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Salivary Bioscience News

Investigating acute stress and working memory in youth with salivary cortisol and alpha-amylase

Stress and working memory in children and adolescents: Insights from a multisystem approach

Tsai, et al., (2021) Journal of Experimental Child Psychology

ABSTRACT: Despite considerable research with adults suggesting that acute stress negatively affects working memory (WM), a core cognitive function, few studies have assessed these effects in youths. Studies that have been conducted have produced null findings, although these studies did not measure stress via multiple systems (e.g., hypothalamic–pituitary–adrenal [HPA] axis and sympathetic nervous system [SNS]) or include wide developmental age ranges. In the current study, we examined the links between acute stress and WM in 8- to 15-year-olds. Youths completed the Trier Social Stress Test–Modified, during which repeated saliva samples were collected to measure responses of the HPA axis (cortisol) and SNS (salivary alpha-amylase). Immediately afterward, youths completed the n-back task, an established measure of WM. Accuracy and false alarm (FA) scores were computed to explore whether associations between arousal and WM differed when WM versus only the inhibitory control facet of WM processes were considered. Relations varied as a function of age, physiological system, and type of WM process. Accuracy improved and FA scores deceased as age and SNS reactivity increased, particularly in combination. Moreover, when arousal was higher according to only one physiological system (HPA axis or SNS), FA scores were lower, but when arousal was driven by both systems or low in both systems, FA scores were higher. Together, results highlight the need for more complex investigations of stress and WM across development that take into account system-specific responses and multiple facets of WM.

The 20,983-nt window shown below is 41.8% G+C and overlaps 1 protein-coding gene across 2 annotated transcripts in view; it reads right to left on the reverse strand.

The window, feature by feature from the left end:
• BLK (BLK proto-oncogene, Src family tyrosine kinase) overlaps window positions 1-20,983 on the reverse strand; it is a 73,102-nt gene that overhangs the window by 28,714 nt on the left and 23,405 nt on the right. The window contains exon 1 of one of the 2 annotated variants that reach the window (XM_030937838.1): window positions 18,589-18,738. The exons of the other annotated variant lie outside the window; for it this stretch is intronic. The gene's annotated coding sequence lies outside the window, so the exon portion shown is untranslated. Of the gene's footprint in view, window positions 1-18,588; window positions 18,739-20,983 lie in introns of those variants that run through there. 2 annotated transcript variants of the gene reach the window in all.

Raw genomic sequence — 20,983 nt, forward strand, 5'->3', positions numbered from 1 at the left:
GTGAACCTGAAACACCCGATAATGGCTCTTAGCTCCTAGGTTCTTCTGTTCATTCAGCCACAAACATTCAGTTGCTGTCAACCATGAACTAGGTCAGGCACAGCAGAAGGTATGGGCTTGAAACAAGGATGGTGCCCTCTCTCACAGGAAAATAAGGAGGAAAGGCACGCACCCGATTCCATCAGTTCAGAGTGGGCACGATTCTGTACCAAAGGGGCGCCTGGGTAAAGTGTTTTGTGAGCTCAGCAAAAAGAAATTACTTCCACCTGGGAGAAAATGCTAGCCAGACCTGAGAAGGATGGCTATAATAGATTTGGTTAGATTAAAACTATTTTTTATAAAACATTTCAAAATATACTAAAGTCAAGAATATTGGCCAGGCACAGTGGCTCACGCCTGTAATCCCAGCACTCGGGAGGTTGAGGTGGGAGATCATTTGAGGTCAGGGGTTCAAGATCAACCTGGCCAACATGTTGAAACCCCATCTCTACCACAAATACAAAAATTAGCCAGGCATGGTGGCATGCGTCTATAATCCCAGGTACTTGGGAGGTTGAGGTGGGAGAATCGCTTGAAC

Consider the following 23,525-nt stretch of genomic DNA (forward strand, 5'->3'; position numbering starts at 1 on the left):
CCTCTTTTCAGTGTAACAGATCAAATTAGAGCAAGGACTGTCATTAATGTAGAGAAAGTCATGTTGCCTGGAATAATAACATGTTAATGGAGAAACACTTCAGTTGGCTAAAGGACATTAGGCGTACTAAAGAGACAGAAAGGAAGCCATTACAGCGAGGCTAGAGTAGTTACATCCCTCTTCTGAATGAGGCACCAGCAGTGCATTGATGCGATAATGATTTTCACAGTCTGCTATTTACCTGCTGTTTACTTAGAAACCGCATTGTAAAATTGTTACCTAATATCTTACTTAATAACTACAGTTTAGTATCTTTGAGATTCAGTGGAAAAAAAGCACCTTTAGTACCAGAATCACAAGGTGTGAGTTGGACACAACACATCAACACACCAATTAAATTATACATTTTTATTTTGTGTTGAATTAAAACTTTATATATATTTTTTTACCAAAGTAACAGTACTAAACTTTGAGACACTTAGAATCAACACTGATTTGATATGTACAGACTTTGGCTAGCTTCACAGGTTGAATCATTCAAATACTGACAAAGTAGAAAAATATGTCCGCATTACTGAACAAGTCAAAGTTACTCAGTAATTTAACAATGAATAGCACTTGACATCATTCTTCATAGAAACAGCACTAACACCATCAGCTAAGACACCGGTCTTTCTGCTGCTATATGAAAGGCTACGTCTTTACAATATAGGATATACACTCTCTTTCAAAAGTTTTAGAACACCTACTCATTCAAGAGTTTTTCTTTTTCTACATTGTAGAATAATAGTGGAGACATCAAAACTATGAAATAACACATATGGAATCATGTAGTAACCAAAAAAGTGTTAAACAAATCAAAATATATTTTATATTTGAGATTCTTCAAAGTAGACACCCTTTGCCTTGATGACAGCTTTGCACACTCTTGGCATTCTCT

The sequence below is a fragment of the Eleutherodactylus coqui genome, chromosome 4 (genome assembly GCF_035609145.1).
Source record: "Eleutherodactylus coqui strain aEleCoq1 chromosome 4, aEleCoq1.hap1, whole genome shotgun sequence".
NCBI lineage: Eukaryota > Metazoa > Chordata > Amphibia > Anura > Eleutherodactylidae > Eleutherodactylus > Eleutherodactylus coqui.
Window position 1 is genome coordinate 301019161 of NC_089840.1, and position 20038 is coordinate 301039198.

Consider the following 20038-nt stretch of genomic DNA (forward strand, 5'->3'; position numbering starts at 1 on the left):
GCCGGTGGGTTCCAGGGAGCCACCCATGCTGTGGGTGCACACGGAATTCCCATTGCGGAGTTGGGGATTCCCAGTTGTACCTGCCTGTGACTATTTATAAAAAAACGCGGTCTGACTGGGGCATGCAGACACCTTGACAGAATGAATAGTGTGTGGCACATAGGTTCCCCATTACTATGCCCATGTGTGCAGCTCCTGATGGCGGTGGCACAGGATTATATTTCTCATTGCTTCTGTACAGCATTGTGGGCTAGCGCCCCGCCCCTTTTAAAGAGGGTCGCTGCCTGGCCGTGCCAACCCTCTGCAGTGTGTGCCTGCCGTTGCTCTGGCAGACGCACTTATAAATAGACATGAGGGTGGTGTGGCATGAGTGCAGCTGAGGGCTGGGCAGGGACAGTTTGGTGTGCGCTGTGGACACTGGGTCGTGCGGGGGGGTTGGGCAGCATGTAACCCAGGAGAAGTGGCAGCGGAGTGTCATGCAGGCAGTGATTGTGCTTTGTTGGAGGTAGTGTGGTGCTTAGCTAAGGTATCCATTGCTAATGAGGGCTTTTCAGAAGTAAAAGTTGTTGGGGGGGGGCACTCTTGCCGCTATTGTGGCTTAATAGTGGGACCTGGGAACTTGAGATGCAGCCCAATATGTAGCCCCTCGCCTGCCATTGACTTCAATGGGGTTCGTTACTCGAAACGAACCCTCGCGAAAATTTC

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Keywords: Salivary, acute stress, hypothalamic-pituitary-adrenal axis, trier social stress test

*Note: Salimetrics provides this information for research use only (RUO). Information is not provided to promote off-label use of medical devices. Please consult the full-text article.

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